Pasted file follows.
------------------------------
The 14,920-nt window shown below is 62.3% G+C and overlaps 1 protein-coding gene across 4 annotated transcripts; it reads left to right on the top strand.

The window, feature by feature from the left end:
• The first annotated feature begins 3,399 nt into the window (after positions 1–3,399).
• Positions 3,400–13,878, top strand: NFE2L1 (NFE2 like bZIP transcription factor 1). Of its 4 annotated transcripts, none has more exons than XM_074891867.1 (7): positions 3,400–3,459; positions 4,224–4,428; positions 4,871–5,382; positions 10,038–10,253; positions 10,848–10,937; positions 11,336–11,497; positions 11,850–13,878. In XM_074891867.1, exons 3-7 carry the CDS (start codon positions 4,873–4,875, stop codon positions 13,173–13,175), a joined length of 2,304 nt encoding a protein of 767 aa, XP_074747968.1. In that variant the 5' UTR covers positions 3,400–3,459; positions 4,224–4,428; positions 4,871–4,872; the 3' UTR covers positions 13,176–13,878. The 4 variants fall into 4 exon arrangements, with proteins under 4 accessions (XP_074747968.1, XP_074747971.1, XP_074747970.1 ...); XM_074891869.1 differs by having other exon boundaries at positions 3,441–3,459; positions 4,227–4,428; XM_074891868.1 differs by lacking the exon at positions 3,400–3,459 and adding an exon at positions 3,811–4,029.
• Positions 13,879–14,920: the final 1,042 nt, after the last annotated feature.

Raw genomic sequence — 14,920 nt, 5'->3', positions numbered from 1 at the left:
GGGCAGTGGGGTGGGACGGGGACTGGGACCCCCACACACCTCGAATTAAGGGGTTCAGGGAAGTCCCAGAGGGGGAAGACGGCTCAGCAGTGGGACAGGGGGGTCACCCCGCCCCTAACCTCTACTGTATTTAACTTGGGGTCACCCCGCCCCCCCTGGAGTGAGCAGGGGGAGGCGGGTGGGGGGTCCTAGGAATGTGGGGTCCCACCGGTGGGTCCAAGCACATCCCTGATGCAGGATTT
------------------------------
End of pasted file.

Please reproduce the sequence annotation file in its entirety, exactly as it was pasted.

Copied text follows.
The 14,920-nt window shown below is 62.3% G+C and overlaps 1 protein-coding gene across 4 annotated transcripts; it reads left to right on the top strand.

The window, feature by feature from the left end:
• The first annotated feature begins 3,399 nt into the window (after positions 1–3,399).
• Positions 3,400–13,878, top strand: NFE2L1 (NFE2 like bZIP transcription factor 1). Of its 4 annotated transcripts, none has more exons than XM_074891867.1 (7): positions 3,400–3,459; positions 4,224–4,428; positions 4,871–5,382; positions 10,038–10,253; positions 10,848–10,937; positions 11,336–11,497; positions 11,850–13,878. In XM_074891867.1, exons 3-7 carry the CDS (start codon positions 4,873–4,875, stop codon positions 13,173–13,175), a joined length of 2,304 nt encoding a protein of 767 aa, XP_074747968.1. In that variant the 5' UTR covers positions 3,400–3,459; positions 4,224–4,428; positions 4,871–4,872; the 3' UTR covers positions 13,176–13,878. The 4 variants fall into 4 exon arrangements, with proteins under 4 accessions (XP_074747968.1, XP_074747971.1, XP_074747970.1 ...); XM_074891869.1 differs by having other exon boundaries at positions 3,441–3,459; positions 4,227–4,428; XM_074891868.1 differs by lacking the exon at positions 3,400–3,459 and adding an exon at positions 3,811–4,029.
• Positions 13,879–14,920: the final 1,042 nt, after the last annotated feature.

Raw genomic sequence — 14,920 nt, 5'->3', positions numbered from 1 at the left:
GGGCAGTGGGGTGGGACGGGGACTGGGACCCCCACACACCTCGAATTAAGGGGTTCAGGGAAGTCCCAGAGGGGGAAGACGGCTCAGCAGTGGGACAGGGGGGTCACCCCGCCCCTAACCTCTACTGTATTTAACTTGGGGTCACCCCGCCCCCCCTGGAGTGAGCAGGGGGAGGCGGGTGGGGGGTCCTAGGAATGTGGGGTCCCACCGGTGGGTCCAAGCACATCCCTGATGCAGGATTT